Review by Vives Anunciacion
Published July 29, 2013
Directed by James Mangold
Based on the comic book series by Chris Claremont and Frank Miller
The Wolverine is a brooding character study framed by inconsequential plotting, which eventually, necessarily had to become a superhero blockbuster flick. Feels like it wanted to be a brilliant superhero character piece. Feels like it was overwritten everything.
However, I would like to report that Hugh Jackman, who has played Logan/The Wolverine since the first X-Men 13 years ago, is bare-chested most of the time in the film. Nood na kayo, girls. At mga girls-at-heart.
Years after the events in X-Men: The Last Stand and completely unrelated to the mistake that is called X-Men Origins: Wolverine, Logan (Hugh Jackman) is hiding in the boondocks, wallowing in sorrow over the loss of Jean Grey (or more precisely, after killing her in X3.)
He is taken to Tokyo to pay his last respects to a dying old Japanese mega-tycoon Yashida (Hal Yamanouchi) whom Logan helped in the final days of World War II. There, Logan gets embroiled in a pesky Yashida family battle to control Asia’s biggest corporation involving the young maiden Mariko (Tao Okamoto), the Yakuza, ninjas and a giant adamantium-clad Silver Samurai.
The film starts out strongly – imagine a blockbuster action-adventure superhero movie that has no action sequence in the first 30 minutes of the film. I thought it was going to ba a good character study of Logan. As soon as he arrives in Japan, the film starts a turn for the crazy.
Yashida offers Logan mortality by claiming to have the means to take his mutant gift from him – and merge it with the dying old man’s genes. This still falls within Logan’s complex internal conflicts as a character study, but then the story starts to sound like a 1980s afternoon soap opera involving family inheritances, adopted young girls, and a tisay (actually, Russian) contravida who also happens to be a mutant (Svetlana Khodchenkova, as Viper.)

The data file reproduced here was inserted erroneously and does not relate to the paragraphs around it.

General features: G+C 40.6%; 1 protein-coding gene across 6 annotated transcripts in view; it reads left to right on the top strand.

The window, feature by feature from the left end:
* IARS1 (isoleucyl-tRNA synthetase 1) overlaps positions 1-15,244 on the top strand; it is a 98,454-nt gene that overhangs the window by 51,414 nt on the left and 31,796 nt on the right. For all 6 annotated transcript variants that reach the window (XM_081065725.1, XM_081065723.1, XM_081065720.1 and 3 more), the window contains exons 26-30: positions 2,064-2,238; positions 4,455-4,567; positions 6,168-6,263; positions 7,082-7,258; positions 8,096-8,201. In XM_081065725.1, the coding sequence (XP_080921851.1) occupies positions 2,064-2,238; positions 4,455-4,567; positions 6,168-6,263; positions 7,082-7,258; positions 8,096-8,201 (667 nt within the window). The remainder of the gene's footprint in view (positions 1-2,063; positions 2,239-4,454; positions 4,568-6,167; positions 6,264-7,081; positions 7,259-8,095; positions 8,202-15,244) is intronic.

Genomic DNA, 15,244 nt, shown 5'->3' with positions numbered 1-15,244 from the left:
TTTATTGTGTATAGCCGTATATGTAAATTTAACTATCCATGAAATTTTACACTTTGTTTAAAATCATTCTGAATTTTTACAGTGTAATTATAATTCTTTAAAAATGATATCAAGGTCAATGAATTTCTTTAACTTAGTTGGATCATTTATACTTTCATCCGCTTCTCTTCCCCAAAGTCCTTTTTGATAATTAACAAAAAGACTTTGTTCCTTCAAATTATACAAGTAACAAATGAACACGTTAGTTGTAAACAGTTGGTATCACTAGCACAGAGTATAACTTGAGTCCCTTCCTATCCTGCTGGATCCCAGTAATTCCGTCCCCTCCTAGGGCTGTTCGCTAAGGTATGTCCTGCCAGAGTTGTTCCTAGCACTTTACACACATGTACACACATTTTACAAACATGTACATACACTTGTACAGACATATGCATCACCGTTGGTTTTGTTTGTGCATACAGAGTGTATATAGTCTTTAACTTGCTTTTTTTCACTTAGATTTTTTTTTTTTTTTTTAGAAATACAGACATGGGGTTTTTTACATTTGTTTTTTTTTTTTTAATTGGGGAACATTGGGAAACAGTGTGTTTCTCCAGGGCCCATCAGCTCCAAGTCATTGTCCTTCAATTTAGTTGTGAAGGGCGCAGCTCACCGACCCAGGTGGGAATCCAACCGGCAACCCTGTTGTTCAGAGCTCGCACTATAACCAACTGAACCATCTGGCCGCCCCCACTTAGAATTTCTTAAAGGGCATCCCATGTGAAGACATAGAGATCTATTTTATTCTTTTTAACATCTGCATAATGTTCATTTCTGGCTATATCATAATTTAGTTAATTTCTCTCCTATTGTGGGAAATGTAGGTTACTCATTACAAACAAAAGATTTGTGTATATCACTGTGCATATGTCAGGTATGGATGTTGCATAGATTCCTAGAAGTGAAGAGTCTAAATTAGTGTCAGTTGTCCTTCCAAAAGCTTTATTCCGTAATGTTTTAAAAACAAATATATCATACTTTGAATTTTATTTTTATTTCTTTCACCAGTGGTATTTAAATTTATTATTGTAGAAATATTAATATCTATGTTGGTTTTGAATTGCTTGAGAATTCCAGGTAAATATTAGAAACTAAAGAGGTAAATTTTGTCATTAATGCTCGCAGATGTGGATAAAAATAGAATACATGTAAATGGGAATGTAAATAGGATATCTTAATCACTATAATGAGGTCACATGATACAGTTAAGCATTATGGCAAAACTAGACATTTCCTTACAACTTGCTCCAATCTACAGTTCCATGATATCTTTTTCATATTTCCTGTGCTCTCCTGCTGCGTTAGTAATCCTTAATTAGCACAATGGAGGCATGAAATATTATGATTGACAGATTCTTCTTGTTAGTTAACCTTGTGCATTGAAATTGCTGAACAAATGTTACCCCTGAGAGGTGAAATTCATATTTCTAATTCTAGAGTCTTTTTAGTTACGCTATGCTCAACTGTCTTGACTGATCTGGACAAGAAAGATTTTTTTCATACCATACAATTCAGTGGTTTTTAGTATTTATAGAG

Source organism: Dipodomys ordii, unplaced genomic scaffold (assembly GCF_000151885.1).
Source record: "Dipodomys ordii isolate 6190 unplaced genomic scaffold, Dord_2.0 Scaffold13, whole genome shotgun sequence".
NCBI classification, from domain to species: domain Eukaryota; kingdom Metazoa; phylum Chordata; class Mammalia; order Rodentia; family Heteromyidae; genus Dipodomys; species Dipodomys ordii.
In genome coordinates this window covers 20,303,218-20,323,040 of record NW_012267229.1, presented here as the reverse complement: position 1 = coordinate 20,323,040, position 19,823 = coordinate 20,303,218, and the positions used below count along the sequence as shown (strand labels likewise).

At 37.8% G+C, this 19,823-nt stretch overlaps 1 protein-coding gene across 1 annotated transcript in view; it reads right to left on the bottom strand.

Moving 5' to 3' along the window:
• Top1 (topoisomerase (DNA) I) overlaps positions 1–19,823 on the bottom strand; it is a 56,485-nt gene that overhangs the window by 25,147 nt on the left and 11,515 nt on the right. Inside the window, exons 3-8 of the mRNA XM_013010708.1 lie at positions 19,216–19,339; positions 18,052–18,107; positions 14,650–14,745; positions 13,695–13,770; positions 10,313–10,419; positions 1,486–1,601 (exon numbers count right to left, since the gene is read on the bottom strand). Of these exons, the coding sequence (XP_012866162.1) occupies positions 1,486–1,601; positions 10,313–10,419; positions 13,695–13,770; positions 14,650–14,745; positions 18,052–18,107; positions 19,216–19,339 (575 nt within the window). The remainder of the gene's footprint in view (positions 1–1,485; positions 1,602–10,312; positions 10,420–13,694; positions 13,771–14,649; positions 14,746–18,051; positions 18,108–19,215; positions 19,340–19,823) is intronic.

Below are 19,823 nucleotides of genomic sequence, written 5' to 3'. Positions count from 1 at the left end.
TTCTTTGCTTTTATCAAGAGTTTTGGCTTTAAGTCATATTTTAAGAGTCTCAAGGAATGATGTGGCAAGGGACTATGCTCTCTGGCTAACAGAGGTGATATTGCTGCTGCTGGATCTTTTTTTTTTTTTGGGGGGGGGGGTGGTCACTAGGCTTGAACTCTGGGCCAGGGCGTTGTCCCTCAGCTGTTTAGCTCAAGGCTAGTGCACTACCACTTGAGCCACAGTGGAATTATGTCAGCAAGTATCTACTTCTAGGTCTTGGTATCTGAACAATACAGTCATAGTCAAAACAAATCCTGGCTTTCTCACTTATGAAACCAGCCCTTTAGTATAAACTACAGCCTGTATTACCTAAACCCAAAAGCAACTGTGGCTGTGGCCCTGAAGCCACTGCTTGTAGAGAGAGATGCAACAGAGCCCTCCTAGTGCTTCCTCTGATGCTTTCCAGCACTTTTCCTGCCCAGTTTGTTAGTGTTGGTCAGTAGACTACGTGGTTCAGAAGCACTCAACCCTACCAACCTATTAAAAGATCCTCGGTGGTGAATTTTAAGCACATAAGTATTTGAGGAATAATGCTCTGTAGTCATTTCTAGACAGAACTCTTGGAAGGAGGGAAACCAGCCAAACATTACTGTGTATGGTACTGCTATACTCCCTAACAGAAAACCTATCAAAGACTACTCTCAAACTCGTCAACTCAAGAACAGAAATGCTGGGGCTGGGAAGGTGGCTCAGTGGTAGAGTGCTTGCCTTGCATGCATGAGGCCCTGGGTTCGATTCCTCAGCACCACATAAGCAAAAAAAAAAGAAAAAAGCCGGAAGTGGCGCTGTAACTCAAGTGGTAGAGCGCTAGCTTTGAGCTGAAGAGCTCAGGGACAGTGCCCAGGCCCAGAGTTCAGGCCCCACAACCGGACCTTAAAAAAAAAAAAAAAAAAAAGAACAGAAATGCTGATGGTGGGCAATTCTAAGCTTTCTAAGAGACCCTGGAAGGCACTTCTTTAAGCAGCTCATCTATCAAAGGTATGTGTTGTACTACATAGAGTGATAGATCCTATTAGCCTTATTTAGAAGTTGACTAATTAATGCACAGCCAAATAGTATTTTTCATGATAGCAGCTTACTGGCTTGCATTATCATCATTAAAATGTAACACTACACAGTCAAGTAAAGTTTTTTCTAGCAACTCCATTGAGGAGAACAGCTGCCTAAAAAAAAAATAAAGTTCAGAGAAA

It feels like a 1980s telenovela because the makers failed to update the themes of 1982 comic book the movie is taken from – back then, Walkmans were the iPods and we all watched Michael Dudikoff prance around as American Ninja. That the corporate heir is an heiress in a male-dominated, traditionalist Japanese society is a cop-out to insert an American-style love angle. Why didn’t Logan fall for Yukio instead? Because if he did, he really has nothing to do with Mariko and the stupid Yashida family. What started out as a character study of Logan, the reluctant Wolverine, mutated into a corny save-the-princess heiress adventure.
I do, however, love tha Asian cast. Rita Fukushima is a ballsy Yukio, Tao Okamoto is the fragile Mariko, and The Ring alumnus Hiroyuki Sanada as Mariko’s dad Shingen, all try to make this corny American interpretation of Japanese culture a little more Asian-authentic.
This is a Marvel movie, so there’s a sure stinger at the end which you shouldn’t miss. Frankly, that stinger gives a proper oomph to the otherwise bland ending. The stinger involves a couple of very, very important mutants.